I have written before that the United Australia Party Federal election campaign would be characterised by a high proportion of candidates who are political adventurers, oddballs, screwballs, nut cases, fruit loops and right-wing weirdos and all manner of loonies who will sneak under the selection radar, all keen to have their 15 minutes of fame.

There’s not much chance of any of them being elected but they will certainly be able to do a fair amount of damage to the UAP brand in the run-up to the election.

United Australia Party’s only current elected member ex-One Nation Senator, Brian Burston (originally elected with 0.18% of first preferences), has got them off to flying start.

Yesterday, we were treated to the undignified spectacle of a brawl between One Nation staffer and political opportunist James Ashby and United Australia Party senator Brian Burston. The fight following a series of sexual harassment allegations levelled against both sides of the spat: Senator Burston denied offering to “f—” a staff member to make her feel better, and retaliated by alleging Senator Hanson had twice sexually harassed him. The Age 

Happier times: Hanson ans Burston

A former staffer, who worked in Senator Burston’s team for two years, alleged she was propositioned mid-last year just after a tense meeting between staff broke up and the senator was left alone with the woman.

“I was a bit distressed and was speaking to BB [Brian Burston] in his private office when he offered to f— me to make things better,” she wrote. “I refused his approach, but inside my world shattered.”

The fight itself occurred in the halls of Parliament House and resulted in Senator Burston receiving a badly cut hand and later smearing blood on Senator Hanson’s office door. James Ashby had his parliamentary pass withdrawn, which means he can no longer enter the parliament building.

When asked whether he should resign, Senator Burston said: “Why would I? I barely even remember it.”

Senator Burston gave a short speech to the Senate admitting he had smeared blood on Senator Hanson’s office door on Wednesday evening. “Whilst I do not recall the incident of blood on the door, I now have come to the conclusion that it was myself and I sincerely apologise for that action.”

How has it come to this, when providing health care for sick people becomes an issue of national security?

By some amazing feat of logic, Australian Prime Minister Scott Morrison and his cohorts have managed to turn the medical evacuation of some 300 sick refugees from Nauru and Manus Island to Australia for treatment into a threat to the sovereignty of Australia’s borders.

Their argument is that once the people smugglers understand that people who have been detained on Nauru and Manus Island for many years are now entitled to medical treatment they have long been denied, people smuggling activities will resume in earnest. This is despite the fact that the legislation covering the medical evacuations only applies to people who are already incarcerated on Nauru and Manus. And that they will be returned after the treatment.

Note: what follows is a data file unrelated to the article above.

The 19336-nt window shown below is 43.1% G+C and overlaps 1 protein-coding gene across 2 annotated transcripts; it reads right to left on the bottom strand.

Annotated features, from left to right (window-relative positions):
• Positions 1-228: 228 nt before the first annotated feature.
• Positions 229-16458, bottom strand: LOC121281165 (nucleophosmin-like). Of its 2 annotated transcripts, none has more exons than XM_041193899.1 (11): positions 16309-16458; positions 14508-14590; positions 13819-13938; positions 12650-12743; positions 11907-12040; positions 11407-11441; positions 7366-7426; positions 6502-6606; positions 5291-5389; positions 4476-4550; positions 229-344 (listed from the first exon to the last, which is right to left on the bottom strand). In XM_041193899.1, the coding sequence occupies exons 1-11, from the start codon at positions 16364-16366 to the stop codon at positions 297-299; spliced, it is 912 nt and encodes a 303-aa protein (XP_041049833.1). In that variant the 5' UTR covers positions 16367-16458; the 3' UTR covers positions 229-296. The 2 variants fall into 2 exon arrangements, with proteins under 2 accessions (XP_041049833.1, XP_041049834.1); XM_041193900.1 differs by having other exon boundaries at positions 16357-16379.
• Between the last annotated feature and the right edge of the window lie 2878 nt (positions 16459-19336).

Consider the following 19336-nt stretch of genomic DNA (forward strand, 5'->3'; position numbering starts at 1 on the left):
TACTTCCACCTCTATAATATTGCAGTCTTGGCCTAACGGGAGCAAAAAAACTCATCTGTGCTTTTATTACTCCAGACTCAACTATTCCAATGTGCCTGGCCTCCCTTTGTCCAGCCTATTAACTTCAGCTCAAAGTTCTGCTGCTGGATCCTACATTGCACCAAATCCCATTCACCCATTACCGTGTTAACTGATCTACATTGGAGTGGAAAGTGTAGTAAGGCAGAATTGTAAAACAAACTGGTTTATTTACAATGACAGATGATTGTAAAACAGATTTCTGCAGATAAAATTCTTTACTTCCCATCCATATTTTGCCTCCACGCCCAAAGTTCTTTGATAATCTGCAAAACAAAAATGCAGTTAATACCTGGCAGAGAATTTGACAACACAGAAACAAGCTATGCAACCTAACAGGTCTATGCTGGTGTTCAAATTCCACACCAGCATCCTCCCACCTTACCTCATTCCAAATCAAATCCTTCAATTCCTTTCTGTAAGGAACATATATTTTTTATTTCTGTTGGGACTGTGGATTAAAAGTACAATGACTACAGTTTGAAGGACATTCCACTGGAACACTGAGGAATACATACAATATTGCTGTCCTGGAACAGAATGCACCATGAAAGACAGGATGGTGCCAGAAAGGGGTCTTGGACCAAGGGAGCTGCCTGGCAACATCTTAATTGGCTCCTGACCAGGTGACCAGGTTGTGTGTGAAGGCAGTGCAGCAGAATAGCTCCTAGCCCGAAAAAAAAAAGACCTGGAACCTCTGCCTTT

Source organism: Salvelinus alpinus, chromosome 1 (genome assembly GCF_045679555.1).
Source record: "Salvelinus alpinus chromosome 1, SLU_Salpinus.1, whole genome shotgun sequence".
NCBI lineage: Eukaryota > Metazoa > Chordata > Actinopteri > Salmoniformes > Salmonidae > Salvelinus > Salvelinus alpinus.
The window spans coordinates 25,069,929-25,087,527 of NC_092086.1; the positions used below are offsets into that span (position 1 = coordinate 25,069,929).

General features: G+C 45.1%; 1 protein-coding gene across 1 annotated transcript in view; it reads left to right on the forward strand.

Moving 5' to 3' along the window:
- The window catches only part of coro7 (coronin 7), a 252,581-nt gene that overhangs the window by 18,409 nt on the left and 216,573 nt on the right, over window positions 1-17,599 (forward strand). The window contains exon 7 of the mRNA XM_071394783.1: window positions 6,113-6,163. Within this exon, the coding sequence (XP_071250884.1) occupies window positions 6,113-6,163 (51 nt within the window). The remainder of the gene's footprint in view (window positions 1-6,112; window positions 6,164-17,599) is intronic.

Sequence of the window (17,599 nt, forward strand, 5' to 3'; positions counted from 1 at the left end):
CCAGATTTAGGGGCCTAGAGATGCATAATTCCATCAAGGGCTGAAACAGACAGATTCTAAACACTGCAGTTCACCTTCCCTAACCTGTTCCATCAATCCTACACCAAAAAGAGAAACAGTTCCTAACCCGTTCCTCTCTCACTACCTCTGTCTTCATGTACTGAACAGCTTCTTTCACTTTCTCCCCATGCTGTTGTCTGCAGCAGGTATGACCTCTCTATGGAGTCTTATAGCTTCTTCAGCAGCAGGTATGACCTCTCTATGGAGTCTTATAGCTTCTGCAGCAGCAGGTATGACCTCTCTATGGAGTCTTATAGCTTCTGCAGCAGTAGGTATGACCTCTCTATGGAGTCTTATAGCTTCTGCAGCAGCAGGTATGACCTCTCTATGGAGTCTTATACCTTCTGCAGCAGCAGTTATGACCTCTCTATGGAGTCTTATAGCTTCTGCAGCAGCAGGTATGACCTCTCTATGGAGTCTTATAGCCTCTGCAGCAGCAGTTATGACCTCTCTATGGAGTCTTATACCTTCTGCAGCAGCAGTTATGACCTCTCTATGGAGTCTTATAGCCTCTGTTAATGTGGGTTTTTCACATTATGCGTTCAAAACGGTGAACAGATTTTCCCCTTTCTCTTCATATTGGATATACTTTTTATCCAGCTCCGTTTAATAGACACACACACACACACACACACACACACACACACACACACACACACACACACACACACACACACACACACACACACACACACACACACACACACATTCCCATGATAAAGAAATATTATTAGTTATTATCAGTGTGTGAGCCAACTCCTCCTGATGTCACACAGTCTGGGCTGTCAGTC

There have also been claims by senior government ministers that medical evacuations will result in murderers and paedophiles being released into the Australian community.

The Australian media should be more responsible than to allow this kind of scandal mongering any kind of coverage.

Tony Abbott’s big election push: more dunnies in Manly

Tony Abbott knows he’s in a fight to save his seat of Warringah against challenger, Zali Steggall, the high-profile Olympic skier turned barrister who has arrived amid a groundswell of support for liberal independents. He’s in for a fight against a very tough opponent.

So he is focusing on local issues (more toilets in Manly).

He also throwing up a smoke screen around issues like climate change and fudging the extent to which Australia is meeting its commitments to the Kyoto targets and implicitly taking the credit for it. When it comes to weasel words, this man is a master of the art.

He has a lot of loyal local supporters in the electorate but there are lot of people who remember his stand on gay marriage. The voters of Warringah voted 75% in support of gay marriage. Many see Tony Abbott’s stance on climate change as a handbrake on Australia’s reaching its carbon targets.

It may be that another three years of Tony Abbott is a bridge too far.

The Age reports: Independent candidate Zali Steggall is on track to replace former prime minister Tony Abbott as the federal member for Warringah, according to a ReachTEL poll commissioned by GetUp.

The activist group, which is campaigning to oust Mr Abbott from his traditionally Liberal seat on Sydney’s northern beaches, commissioned a poll of 622 residents that showed the four-time Winter Olympian leading 54 to 46 on a two-party preferred basis.